Ukraine has become the latest proof of the strategic folly of nuclear disarmament. The ongoing violation of its sovereignty is being witnessed by states that already possess nuclear weapons — North Korea, Pakistan, India and Israel — as well as those states which doubt the effectiveness of the “extended deterrence” offered by the US, such as Taiwan, South Korea and Japan. Sitting it out in the wings, meanwhile, is Iran, which may or may not be in the process of developing nuclear weapons.
Before Ukraine, of course, there was Libya. In 2003, the fate of Saddam Hussein’s Iraq (which had halted its nuclear weapons programme) prompted Libya’s Muammar Gaddafi to foreswear his country’s nuclear weapons programme in exchange for opening up to the West. This, of course, proved to be misguided, and led to NATO’s military intervention in Libya and its leader’s brutal killing.
With international attention focused on Ukraine, there is speculation that China may invade Taiwan, particularly given the lack of US commitment to the sovereignty of the latter. Taiwan may one day also regret having abandoned its nuclear programme in the 1970s under pressure from Washington.
If only Ukrainian policymakers had paid heed to John Mearsheimer, an international relations theorist and proponent of nuclear weapons as a deterrence. In 1993, a year before Kyiv gave up its WMDs, he argued in favour of a nuclear-armed Ukraine.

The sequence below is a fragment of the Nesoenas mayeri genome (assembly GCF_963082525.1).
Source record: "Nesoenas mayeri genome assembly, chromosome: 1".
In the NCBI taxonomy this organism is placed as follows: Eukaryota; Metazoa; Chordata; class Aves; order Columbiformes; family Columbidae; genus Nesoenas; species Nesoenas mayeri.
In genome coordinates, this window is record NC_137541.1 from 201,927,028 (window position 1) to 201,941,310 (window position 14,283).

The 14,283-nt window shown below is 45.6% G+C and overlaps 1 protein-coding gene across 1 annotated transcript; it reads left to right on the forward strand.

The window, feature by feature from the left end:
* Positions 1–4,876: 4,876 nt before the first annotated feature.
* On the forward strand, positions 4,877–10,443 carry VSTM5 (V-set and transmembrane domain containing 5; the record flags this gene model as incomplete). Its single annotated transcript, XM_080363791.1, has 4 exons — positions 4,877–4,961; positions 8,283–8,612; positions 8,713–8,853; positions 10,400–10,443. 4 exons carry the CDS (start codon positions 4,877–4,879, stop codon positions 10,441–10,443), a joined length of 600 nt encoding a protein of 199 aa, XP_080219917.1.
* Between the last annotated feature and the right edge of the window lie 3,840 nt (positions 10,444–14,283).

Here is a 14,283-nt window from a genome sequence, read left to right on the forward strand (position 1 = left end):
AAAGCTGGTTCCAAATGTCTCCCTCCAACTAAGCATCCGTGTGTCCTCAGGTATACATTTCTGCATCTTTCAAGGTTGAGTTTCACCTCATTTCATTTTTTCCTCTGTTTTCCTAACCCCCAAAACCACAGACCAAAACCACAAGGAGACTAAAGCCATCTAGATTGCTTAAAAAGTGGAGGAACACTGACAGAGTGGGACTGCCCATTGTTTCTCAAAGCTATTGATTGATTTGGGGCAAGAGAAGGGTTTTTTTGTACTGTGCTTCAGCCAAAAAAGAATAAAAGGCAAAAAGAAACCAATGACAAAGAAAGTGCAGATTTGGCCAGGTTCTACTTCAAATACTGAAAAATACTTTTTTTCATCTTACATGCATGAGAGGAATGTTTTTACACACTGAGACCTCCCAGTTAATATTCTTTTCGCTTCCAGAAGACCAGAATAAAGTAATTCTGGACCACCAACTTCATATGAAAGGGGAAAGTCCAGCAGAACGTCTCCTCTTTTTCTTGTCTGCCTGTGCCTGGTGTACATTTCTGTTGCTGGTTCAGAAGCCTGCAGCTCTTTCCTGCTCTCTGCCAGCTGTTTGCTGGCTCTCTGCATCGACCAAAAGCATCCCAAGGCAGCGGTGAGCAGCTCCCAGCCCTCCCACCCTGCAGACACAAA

“It is imperative to maintain peace between Russia and Ukraine,” explained Mearsheimer. “That means ensuring that the Russians, who have a history of bad relations with Ukraine, do not move to reconquer it. Ukraine cannot defend itself against a nuclear-armed Russia with conventional weapons, and no state, including the United States, is going to extend to it a meaningful security guarantee. Ukrainian nuclear weapons are the only reliable deterrent to Russian aggression.”
Iran also has a considerable history of being betrayed by the West, and has become accustomed to distrusting the US and its guarantees. Supreme Leader Ayatollah Sayyid Ali Khamenei said this week that he blamed the Ukrainian crisis on Washington’s provocative policies in the region. “States which depend on the support of the US and Western powers need to know they cannot trust such countries,” he insisted.
In Lebanon, Hezbollah leader Sayyid Hassan Nasrallah also recently opined that what is happening in Ukraine “is the fate of those who hand over their weapons, and rely on hollow guarantees.”
While there has been some progress with regards to the Vienna talks over Iran’s own nuclear programme, it seems unlikely that there will be a return to the 2015 agreement (the Joint Comprehensive Plan of Action) from which the US withdrew unilaterally in 2018. The Ukrainian crisis could increase Iran’s leverage as the talks approach the finish line with as yet unresolved issues. Presupposing Iran does, in fact, develop nuclear weapons, Mearsheimer is of the opinion that it would “bring stability to the region, because nuclear weapons are weapons of peace,” in that their effectiveness lies in their non-use.
It is increasingly obvious that if we are to learn anything from Russia’s invasion of Ukraine, it is that giving up nuclear weapons and relying on Western security guarantees instead is a deadly combination that adds up to a major national security liability for any state which adopts such a policy. Nobody can say that they weren’t warned.
The views expressed in this article belong to the author and do not necessarily reflect the editorial policy of Middle East Monitor.